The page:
McMonagle also highlights the different ways that individuals process grief. The tragic passing of her father acts as an overriding backdrop for many of the characters’ life choices; Laura is determined to follow in his acting footsteps, Jennifer responds by leaving the country for many years and becoming elusive, and (in Laura’s eyes) their mother seeks to fill the void of the relationship with a new partner. Each character has their own form of escapism, their way of drifting away from one another in order to cope with what they have been through. During the novel, this family dynamic is temporarily reconciled with the return of Jennifer, however it is a bumpy and troubled path. Laura is weary of her sister’s return, especially initially, however there are some profoundly sweet moments throughout the book where we see Laura act as a caregiver, and attempt to overcome any ill-feelings. Adding Little Juan into the mix, this sweet-natured child who is placed in the middle of this whirlwind, grounds the characters within many scenes. Indeed, the sections where Laura appears most at ease and ‘adult’ are when she is interacting with him, highlighting her caring personality and adding another layer to the family dynamic. McMonagle’s portrayal of this messy yet loving family was comforting to read, and showed that there is beauty to be found in the imperfections of people.
Laura’s changing relationship with her sister is particular interesting, and something that is handled with care within the novel. Before her arrival, she acts as this kind of angelical figure to Laura, which she despises. However, once Jennifer’s presence is included, it’s obvious that she exhibits her own problems and vulnerability, and her perceived perfections are largely exaggerated. It was interesting to see how Laura’s perception of her sister altered as she uncovered more about the life Jennifer has been living away from her and her mother, all these years. We still feel Laura’s hurt and frustrations that she was deserted by her sister, but we also begin to sympathise with Jennifer and understand why she made these decisions – travel is form of escape, and literally distancing herself from her hometown allowed her to grieve. While Laura doesn’t explicitly change her mind, her actions reflect this; she cares for Little Juan, and begins to accept her sister’s offers of rekindling a relationship.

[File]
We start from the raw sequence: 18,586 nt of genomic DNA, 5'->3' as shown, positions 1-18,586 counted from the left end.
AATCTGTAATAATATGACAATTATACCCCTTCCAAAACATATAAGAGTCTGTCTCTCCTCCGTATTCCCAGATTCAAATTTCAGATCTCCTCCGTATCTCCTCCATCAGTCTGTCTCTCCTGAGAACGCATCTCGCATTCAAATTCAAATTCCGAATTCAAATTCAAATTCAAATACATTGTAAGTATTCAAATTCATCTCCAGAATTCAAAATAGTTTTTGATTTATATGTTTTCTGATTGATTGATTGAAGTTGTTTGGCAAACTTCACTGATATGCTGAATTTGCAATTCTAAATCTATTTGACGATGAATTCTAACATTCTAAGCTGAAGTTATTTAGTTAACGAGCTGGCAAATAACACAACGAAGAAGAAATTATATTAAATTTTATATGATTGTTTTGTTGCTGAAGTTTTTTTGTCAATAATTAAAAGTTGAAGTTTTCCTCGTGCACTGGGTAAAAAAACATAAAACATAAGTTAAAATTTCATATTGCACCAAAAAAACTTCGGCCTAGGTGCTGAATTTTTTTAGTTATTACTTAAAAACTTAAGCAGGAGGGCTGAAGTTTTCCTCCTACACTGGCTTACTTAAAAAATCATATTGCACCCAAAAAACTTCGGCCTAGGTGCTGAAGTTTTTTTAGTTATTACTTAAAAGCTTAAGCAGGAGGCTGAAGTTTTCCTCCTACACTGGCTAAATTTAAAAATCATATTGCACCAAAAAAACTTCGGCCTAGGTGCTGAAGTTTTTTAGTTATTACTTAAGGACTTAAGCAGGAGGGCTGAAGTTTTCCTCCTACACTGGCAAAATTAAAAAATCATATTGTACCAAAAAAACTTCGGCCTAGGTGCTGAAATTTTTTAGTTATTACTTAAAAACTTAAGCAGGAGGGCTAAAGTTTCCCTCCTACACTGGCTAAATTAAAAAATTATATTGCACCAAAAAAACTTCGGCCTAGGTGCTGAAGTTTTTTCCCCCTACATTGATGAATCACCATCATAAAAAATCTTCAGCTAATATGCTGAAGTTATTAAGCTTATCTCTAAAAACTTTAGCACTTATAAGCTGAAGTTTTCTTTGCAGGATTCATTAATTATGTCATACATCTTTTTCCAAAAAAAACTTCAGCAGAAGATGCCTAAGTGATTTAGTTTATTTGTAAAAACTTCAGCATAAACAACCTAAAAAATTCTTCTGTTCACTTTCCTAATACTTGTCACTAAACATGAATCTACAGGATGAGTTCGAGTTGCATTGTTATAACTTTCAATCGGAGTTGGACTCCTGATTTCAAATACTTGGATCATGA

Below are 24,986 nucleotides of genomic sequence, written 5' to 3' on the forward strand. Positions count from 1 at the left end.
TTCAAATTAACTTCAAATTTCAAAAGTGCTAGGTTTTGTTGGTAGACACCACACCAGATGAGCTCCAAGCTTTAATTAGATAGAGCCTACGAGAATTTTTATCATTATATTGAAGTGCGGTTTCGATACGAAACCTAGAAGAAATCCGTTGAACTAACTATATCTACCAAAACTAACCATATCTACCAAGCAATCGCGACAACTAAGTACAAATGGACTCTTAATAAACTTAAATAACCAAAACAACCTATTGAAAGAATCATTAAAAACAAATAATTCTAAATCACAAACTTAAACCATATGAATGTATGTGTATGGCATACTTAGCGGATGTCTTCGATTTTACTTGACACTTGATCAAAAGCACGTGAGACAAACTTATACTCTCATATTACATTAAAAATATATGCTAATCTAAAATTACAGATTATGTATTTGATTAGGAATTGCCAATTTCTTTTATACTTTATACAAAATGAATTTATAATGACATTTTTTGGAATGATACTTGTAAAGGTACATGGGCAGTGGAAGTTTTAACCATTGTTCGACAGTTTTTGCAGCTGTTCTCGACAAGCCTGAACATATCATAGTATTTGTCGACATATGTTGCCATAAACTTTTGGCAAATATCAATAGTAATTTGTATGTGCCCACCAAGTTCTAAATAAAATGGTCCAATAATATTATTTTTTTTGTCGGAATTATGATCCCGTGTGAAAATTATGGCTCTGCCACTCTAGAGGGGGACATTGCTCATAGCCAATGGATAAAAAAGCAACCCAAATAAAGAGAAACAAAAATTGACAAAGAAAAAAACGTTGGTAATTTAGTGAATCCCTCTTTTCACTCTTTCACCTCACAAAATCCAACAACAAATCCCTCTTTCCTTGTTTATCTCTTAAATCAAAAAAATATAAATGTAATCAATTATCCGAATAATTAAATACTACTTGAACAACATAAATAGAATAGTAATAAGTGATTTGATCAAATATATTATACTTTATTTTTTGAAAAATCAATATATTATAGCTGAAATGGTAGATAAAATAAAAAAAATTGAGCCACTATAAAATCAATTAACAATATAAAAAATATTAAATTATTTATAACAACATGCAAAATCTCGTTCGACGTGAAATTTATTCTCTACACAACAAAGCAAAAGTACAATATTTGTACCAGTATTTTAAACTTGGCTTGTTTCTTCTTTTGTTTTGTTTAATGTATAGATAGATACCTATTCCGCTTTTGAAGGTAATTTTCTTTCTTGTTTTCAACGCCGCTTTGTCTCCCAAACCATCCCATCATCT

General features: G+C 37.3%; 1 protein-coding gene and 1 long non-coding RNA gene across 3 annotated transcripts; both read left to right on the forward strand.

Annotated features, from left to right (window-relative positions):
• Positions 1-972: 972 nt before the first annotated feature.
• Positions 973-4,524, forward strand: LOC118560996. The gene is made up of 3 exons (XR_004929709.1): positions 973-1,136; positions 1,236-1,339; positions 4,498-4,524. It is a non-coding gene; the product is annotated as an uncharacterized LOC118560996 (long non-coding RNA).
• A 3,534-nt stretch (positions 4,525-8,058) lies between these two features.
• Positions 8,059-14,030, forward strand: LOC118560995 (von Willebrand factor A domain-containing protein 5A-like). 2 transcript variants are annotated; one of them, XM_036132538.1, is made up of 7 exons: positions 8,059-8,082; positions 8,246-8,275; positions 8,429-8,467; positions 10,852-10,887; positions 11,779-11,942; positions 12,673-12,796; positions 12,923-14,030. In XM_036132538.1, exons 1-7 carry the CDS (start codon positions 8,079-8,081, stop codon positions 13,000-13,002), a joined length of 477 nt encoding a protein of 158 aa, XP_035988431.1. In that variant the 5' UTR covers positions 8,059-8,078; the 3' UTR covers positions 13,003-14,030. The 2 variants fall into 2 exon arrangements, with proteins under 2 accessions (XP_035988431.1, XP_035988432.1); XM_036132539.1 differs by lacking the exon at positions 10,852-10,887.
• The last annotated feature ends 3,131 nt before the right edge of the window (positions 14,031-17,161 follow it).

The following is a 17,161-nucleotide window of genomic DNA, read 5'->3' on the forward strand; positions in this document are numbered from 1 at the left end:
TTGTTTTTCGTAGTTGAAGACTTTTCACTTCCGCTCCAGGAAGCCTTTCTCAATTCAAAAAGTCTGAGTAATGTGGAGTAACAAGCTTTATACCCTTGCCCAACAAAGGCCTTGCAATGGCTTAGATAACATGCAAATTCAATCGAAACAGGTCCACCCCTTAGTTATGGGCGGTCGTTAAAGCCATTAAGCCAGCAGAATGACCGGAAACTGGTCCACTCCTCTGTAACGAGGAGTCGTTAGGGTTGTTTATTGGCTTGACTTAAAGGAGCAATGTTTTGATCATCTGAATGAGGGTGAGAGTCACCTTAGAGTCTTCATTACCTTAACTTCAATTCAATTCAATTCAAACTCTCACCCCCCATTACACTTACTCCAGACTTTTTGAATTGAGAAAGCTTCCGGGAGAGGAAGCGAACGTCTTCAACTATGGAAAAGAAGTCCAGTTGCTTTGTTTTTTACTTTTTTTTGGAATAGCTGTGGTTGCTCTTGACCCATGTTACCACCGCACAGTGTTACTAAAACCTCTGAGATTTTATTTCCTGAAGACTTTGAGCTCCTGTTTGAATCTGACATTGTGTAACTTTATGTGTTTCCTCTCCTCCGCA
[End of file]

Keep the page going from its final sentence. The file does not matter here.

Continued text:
The novels poignant and satisfying finale rounds off this heart-warming and funny novel. McMonagle, through his concise storytelling abilities and experimentation with form (the interjection of fake letters and the celebrity biographies) has produced an enjoyable book, complete with a relatable leading lady and many layers of meaning. The book shows us that there is more to life in the little things, analyses the different forms of escapism, and highlights the importance of togetherness.
Laura Cassidy’s Walk of Fame is published by Picador and is available here.
Alan McMonagle has written for radio, published two collections of short stories: Liar, Liar and Psychotic Episodes – both of which were nominated for the Frank O’Connor Award – and contributed stories to many journals in Ireland and North America. He lives in Galway. His debut novel, Ithaca, was published in 2017.
Reviewed by Mariah Feria